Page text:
People who frequently snack on fizzy drinks, cakes, biscuits, crisps and desserts are at an increased risk of developing bowel cancer, researchers have found.
While a family history of cancer, low levels of exercise and tobacco use have already been established as risk factors of developing colorectal cancer, sumptuous intake of high-energy snacks and sugar-sweetened drinks are now being identified as new risk factors, researchers say.
For the purpose of the study, researchers at the Edinburgh University’s School of Molecular, Genetic and Population Health Sciences, recruited 2,000 men and women diagnosed with bowel cancer.
Another group of 3,000 volunteers of a similar age and from similar areas, but without the disease, formed the control group.
All participants were required to fill in a lengthy questionnaire about their diets encompassing over 170 foods, including fruit, vegetables, fish and meat, as well as high-energy snacks like chocolate, nuts, crisps and fruit drinks.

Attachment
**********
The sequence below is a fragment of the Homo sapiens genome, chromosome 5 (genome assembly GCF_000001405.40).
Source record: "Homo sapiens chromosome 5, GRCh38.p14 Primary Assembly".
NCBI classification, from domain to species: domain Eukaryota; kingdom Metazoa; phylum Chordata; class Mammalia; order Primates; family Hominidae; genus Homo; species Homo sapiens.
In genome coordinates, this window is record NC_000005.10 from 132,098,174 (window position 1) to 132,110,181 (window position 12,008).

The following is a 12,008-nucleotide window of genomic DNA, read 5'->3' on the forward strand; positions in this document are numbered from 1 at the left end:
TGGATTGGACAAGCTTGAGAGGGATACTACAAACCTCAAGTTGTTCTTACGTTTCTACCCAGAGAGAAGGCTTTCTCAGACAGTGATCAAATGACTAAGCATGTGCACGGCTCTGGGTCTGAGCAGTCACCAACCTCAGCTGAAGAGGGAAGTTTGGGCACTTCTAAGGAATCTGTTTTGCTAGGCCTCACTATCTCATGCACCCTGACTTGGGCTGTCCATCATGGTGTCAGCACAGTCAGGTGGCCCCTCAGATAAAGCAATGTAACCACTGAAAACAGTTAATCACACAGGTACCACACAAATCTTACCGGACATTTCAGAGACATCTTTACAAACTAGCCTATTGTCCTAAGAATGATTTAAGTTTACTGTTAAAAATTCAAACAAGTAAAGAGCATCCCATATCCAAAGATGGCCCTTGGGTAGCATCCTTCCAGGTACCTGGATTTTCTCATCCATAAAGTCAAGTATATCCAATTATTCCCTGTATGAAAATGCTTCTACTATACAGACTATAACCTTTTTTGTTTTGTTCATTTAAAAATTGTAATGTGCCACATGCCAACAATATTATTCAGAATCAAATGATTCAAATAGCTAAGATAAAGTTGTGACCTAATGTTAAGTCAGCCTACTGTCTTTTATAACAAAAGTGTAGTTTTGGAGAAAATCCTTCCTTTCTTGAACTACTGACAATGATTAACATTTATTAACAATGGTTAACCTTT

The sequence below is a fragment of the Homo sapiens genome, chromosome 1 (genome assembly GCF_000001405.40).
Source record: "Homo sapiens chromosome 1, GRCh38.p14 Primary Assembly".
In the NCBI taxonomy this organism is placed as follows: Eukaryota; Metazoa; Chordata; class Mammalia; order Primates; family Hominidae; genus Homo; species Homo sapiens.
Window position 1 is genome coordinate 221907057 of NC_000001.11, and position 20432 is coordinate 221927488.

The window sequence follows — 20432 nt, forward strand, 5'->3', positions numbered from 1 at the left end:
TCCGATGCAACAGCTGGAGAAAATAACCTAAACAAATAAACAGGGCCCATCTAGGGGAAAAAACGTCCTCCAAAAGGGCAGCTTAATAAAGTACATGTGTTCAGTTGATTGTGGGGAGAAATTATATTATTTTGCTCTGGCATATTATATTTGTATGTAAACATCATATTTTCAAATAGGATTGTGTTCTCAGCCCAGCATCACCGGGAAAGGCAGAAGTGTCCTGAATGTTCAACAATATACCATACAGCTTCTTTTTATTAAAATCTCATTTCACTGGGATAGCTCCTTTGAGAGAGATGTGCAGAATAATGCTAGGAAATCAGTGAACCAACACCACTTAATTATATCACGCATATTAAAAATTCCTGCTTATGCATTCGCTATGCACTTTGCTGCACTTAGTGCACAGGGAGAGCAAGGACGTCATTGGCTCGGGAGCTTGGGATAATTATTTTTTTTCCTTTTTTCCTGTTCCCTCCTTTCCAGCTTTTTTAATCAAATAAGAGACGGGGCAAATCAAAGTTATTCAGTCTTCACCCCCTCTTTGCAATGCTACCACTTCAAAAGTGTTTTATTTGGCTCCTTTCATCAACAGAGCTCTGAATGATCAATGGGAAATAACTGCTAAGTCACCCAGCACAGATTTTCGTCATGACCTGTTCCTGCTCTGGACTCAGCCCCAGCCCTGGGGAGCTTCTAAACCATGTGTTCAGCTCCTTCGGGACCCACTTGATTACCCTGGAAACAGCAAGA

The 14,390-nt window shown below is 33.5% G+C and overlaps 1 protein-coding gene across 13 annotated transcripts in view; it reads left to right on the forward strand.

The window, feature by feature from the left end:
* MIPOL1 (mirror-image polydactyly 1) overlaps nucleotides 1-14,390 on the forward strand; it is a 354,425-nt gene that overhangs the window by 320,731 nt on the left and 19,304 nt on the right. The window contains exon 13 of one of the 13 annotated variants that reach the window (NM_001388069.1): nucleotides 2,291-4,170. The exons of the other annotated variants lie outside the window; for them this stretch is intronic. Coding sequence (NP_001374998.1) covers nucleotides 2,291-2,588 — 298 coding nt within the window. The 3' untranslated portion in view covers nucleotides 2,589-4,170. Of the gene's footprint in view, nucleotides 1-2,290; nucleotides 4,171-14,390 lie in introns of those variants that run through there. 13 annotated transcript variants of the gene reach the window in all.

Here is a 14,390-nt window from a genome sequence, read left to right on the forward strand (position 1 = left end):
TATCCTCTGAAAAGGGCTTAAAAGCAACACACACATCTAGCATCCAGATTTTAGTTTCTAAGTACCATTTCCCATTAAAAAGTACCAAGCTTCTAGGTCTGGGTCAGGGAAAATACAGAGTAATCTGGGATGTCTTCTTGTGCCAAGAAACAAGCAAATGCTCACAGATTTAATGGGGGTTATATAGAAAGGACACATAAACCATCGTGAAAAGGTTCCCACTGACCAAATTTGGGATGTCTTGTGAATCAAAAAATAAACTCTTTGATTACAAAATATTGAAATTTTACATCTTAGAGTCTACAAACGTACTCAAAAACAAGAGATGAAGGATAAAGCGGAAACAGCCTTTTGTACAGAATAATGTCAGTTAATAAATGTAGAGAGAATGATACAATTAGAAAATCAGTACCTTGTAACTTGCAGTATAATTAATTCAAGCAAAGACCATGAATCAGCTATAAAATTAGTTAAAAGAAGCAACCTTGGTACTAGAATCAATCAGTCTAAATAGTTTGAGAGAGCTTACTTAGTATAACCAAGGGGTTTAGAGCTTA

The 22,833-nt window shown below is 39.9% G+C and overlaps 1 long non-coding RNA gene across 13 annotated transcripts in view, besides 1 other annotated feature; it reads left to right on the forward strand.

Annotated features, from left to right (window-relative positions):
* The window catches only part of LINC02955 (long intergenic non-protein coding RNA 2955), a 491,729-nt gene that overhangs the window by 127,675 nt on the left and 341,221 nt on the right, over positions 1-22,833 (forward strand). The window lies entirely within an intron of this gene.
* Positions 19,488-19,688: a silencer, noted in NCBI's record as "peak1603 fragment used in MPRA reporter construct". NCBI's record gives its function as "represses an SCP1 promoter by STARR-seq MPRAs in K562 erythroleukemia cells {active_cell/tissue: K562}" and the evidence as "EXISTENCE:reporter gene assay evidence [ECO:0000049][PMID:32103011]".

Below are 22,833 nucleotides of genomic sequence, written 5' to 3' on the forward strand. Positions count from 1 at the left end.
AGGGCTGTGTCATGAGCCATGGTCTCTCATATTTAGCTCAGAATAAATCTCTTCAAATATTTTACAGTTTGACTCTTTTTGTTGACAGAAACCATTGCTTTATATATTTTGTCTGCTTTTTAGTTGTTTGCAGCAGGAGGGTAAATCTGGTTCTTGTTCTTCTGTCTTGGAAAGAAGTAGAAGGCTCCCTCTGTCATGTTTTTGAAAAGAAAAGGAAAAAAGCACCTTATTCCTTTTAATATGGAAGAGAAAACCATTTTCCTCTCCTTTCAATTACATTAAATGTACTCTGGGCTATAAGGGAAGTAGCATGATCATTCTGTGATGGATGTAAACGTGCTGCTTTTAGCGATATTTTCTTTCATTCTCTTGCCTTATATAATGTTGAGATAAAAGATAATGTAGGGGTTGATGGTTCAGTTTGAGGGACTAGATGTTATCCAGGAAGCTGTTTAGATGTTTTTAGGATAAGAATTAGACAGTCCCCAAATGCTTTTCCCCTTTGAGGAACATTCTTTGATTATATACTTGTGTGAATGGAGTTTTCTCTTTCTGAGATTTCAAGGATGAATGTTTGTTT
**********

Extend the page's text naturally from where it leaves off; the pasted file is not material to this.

Researchers found that participants who consumed the most ‘high-energy snack foods’, such as desserts, chocolates, biscuits, cakes, sweets, nuts and crisps, were 18 percent more likely to develop bowel cancer than those who consumed the least quantities.
Likewise, high intake of fizzy and sugar-sweetened drinks raised the odds of getting the disease by 12 percent, researchers pointed.
Coffee, however, had an inverse impact on the risk of developing bowel cancer. Participants who consumed the highest amounts of coffee were 8 percent less likely to develop bowel cancer than those drank the least.
Dr Evropi Theodoratou, study’s lead researchers marked, “While the positive associations between a diet high in sugar and fat and colorectal cancer do not automatically imply cause and effect, it is important to take on board what we’ve found – especially as people in industrialized countries are consuming more of these foods.”
“While this study on its own can’t show for sure that these foods are linked to cancer risk, it’s still a good idea to limit the amount of high-sugar and high-calorie foods and drinks in your diet,” Jessica Harris, of Cancer Research UK, which part-funded the research, said.
“Having too much of these types of foods can lead you to put on weight, which we know is linked to higher risks of bowel cancer. The best ways to
reduce the risk of bowel cancer are to cut down on alcohol, get active, eat a balanced diet and aim to keep a healthy weight, Harris advised.
The findings of the study are reported in the European Journal of Cancer Prevention.